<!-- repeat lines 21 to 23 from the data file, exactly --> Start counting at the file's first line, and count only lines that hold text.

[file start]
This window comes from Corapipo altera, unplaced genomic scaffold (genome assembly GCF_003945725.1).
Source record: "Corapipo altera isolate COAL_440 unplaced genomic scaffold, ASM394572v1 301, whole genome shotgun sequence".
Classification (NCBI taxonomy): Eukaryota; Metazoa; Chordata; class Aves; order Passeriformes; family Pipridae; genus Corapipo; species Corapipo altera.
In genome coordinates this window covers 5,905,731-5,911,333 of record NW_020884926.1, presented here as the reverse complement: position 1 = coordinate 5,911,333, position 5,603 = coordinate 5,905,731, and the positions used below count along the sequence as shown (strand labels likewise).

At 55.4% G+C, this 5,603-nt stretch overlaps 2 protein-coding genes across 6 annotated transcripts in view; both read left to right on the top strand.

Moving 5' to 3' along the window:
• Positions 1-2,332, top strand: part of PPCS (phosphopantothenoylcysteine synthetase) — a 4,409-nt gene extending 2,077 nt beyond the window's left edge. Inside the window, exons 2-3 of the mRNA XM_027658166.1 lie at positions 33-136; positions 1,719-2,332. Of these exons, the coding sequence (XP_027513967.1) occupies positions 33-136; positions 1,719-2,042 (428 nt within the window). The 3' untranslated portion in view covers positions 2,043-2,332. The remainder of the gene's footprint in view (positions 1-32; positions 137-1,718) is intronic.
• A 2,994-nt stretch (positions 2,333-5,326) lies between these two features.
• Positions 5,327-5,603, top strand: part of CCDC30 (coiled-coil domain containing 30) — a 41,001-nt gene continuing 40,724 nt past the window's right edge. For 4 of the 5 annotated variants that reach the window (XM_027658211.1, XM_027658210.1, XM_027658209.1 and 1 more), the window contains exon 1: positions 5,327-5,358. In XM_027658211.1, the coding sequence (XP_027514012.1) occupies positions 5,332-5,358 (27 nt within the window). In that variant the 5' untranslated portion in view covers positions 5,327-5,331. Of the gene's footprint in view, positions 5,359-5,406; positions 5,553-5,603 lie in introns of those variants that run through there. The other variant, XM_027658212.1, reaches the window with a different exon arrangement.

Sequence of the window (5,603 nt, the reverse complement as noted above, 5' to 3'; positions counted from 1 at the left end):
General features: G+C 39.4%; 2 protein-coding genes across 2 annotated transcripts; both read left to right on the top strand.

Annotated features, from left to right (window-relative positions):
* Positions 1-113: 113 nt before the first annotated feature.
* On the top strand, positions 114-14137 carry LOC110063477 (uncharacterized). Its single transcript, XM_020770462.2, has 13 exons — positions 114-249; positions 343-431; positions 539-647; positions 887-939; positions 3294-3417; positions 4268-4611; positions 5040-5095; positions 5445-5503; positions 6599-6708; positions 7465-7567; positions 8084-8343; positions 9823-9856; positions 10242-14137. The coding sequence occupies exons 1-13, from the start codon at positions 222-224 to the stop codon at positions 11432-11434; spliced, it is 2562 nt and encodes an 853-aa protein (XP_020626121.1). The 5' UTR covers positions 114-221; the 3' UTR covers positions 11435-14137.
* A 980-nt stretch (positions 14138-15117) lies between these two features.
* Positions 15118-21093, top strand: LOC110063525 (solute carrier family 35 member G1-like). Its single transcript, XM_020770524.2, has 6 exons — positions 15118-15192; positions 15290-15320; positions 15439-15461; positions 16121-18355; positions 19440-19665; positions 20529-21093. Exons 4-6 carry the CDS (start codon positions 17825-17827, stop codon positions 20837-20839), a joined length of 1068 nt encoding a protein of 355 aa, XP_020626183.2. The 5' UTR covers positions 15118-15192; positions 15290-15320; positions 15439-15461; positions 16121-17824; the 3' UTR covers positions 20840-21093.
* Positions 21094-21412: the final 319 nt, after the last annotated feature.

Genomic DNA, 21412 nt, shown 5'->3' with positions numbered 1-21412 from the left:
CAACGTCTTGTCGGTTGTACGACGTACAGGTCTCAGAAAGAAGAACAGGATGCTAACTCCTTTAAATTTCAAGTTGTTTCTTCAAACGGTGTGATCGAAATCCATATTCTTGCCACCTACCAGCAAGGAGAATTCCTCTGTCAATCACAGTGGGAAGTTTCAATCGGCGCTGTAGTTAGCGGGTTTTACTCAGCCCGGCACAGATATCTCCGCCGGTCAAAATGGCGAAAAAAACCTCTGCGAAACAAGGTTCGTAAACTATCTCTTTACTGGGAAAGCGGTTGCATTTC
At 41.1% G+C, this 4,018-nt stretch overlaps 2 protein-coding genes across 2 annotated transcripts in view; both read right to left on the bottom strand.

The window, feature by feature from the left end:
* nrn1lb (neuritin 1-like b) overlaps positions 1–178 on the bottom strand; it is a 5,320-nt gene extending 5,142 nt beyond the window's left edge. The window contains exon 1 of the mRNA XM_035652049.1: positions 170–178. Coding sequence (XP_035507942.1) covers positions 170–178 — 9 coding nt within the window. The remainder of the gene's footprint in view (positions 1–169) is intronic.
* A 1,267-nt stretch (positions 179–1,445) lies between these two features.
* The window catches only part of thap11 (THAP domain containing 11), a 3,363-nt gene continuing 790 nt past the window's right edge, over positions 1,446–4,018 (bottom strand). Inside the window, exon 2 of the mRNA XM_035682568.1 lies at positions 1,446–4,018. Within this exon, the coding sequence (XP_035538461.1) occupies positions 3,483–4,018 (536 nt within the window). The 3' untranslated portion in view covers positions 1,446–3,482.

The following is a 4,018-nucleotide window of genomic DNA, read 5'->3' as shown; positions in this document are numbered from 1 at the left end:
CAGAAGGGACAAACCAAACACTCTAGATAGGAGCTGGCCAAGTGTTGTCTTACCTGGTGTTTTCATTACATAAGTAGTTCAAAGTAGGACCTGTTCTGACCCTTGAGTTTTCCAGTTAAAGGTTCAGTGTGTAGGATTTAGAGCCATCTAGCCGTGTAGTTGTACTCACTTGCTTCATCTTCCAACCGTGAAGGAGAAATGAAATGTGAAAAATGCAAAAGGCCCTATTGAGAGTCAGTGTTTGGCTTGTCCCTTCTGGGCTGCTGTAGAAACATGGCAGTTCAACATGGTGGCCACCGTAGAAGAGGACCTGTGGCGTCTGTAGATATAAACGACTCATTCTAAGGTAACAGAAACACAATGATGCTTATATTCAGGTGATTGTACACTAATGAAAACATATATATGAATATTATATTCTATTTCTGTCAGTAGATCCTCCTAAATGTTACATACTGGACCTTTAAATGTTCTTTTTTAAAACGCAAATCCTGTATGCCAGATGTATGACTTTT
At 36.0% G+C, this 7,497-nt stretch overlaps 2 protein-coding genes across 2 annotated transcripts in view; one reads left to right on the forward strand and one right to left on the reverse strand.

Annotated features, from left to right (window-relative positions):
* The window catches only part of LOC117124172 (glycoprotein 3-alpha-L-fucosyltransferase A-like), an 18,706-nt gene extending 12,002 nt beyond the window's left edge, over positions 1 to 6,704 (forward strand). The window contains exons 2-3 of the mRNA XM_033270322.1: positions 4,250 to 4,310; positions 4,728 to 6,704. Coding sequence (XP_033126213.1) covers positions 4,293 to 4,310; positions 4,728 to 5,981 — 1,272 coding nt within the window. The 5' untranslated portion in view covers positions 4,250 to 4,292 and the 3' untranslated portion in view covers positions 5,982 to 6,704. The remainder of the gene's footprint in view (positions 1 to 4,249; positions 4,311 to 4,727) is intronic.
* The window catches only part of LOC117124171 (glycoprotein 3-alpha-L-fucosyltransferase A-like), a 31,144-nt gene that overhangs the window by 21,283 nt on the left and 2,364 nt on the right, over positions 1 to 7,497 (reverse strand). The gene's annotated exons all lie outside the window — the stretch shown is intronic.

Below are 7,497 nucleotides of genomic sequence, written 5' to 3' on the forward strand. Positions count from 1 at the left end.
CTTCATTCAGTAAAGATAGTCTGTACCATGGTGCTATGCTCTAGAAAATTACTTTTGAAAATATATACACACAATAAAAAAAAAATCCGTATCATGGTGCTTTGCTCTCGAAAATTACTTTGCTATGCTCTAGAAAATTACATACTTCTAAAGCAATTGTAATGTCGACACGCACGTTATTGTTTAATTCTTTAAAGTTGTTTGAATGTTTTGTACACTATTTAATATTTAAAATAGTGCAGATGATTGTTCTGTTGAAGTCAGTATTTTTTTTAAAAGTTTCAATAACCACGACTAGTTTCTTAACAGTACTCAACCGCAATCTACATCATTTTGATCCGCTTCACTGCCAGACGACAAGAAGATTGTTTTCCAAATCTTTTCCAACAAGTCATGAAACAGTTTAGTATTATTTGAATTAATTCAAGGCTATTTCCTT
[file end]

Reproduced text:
The window, feature by feature from the left end:
* nrn1lb (neuritin 1-like b) overlaps positions 1–178 on the bottom strand; it is a 5,320-nt gene extending 5,142 nt beyond the window's left edge. The window contains exon 1 of the mRNA XM_035652049.1: positions 170–178. Coding sequence (XP_035507942.1) covers positions 170–178 — 9 coding nt within the window. The remainder of the gene's footprint in view (positions 1–169) is intronic.
* A 1,267-nt stretch (positions 179–1,445) lies between these two features.